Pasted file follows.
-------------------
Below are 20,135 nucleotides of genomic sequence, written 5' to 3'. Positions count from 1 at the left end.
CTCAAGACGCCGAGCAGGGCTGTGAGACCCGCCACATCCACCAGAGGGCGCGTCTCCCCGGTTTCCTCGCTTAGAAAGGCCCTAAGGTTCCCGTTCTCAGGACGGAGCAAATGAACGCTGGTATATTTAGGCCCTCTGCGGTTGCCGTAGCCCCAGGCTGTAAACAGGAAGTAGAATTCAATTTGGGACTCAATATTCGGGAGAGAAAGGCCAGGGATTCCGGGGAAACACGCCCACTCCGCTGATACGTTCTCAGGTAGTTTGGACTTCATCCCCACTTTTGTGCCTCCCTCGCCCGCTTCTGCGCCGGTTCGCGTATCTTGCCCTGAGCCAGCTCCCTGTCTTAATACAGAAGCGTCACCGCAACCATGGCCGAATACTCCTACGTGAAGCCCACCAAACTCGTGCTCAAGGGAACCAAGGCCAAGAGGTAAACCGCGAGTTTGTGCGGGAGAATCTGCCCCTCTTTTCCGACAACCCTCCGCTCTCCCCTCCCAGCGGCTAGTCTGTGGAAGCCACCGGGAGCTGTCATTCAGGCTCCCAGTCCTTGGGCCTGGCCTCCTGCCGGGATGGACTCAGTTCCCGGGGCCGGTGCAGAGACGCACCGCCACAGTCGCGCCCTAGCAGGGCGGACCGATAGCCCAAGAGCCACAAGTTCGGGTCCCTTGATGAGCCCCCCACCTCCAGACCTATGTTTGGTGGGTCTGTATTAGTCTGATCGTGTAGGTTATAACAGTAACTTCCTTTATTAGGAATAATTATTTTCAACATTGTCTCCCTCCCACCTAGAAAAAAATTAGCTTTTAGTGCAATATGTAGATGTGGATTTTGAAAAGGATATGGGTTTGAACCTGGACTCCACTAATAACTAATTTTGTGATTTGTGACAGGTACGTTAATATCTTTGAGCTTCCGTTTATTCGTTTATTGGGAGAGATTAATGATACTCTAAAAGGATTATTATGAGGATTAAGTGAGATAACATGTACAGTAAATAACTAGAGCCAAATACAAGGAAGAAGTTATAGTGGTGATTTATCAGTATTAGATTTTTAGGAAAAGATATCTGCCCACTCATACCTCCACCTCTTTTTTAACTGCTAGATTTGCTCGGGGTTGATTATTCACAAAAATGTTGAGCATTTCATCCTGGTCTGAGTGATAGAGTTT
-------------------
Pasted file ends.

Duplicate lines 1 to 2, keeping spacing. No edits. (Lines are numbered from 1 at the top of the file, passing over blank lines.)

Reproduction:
Below are 20,135 nucleotides of genomic sequence, written 5' to 3'. Positions count from 1 at the left end.
CTCAAGACGCCGAGCAGGGCTGTGAGACCCGCCACATCCACCAGAGGGCGCGTCTCCCCGGTTTCCTCGCTTAGAAAGGCCCTAAGGTTCCCGTTCTCAGGACGGAGCAAATGAACGCTGGTATATTTAGGCCCTCTGCGGTTGCCGTAGCCCCAGGCTGTAAACAGGAAGTAGAATTCAATTTGGGACTCAATATTCGGGAGAGAAAGGCCAGGGATTCCGGGGAAACACGCCCACTCCGCTGATACGTTCTCAGGTAGTTTGGACTTCATCCCCACTTTTGTGCCTCCCTCGCCCGCTTCTGCGCCGGTTCGCGTATCTTGCCCTGAGCCAGCTCCCTGTCTTAATACAGAAGCGTCACCGCAACCATGGCCGAATACTCCTACGTGAAGCCCACCAAACTCGTGCTCAAGGGAACCAAGGCCAAGAGGTAAACCGCGAGTTTGTGCGGGAGAATCTGCCCCTCTTTTCCGACAACCCTCCGCTCTCCCCTCCCAGCGGCTAGTCTGTGGAAGCCACCGGGAGCTGTCATTCAGGCTCCCAGTCCTTGGGCCTGGCCTCCTGCCGGGATGGACTCAGTTCCCGGGGCCGGTGCAGAGACGCACCGCCACAGTCGCGCCCTAGCAGGGCGGACCGATAGCCCAAGAGCCACAAGTTCGGGTCCCTTGATGAGCCCCCCACCTCCAGACCTATGTTTGGTGGGTCTGTATTAGTCTGATCGTGTAGGTTATAACAGTAACTTCCTTTATTAGGAATAATTATTTTCAACATTGTCTCCCTCCCACCTAGAAAAAAATTAGCTTTTAGTGCAATATGTAGATGTGGATTTTGAAAAGGATATGGGTTTGAACCTGGACTCCACTAATAACTAATTTTGTGATTTGTGACAGGTACGTTAATATCTTTGAGCTTCCGTTTATTCGTTTATTGGGAGAGATTAATGATACTCTAAAAGGATTATTATGAGGATTAAGTGAGATAACATGTACAGTAAATAACTAGAGCCAAATACAAGGAAGAAGTTATAGTGGTGATTTATCAGTATTAGATTTTTAGGAAAAGATATCTGCCCACTCATACCTCCACCTCTTTTTTAACTGCTAGATTTGCTCGGGGTTGATTATTCACAAAAATGTTGAGCATTTCATCCTGGTCTGAGTGATAGAGTTT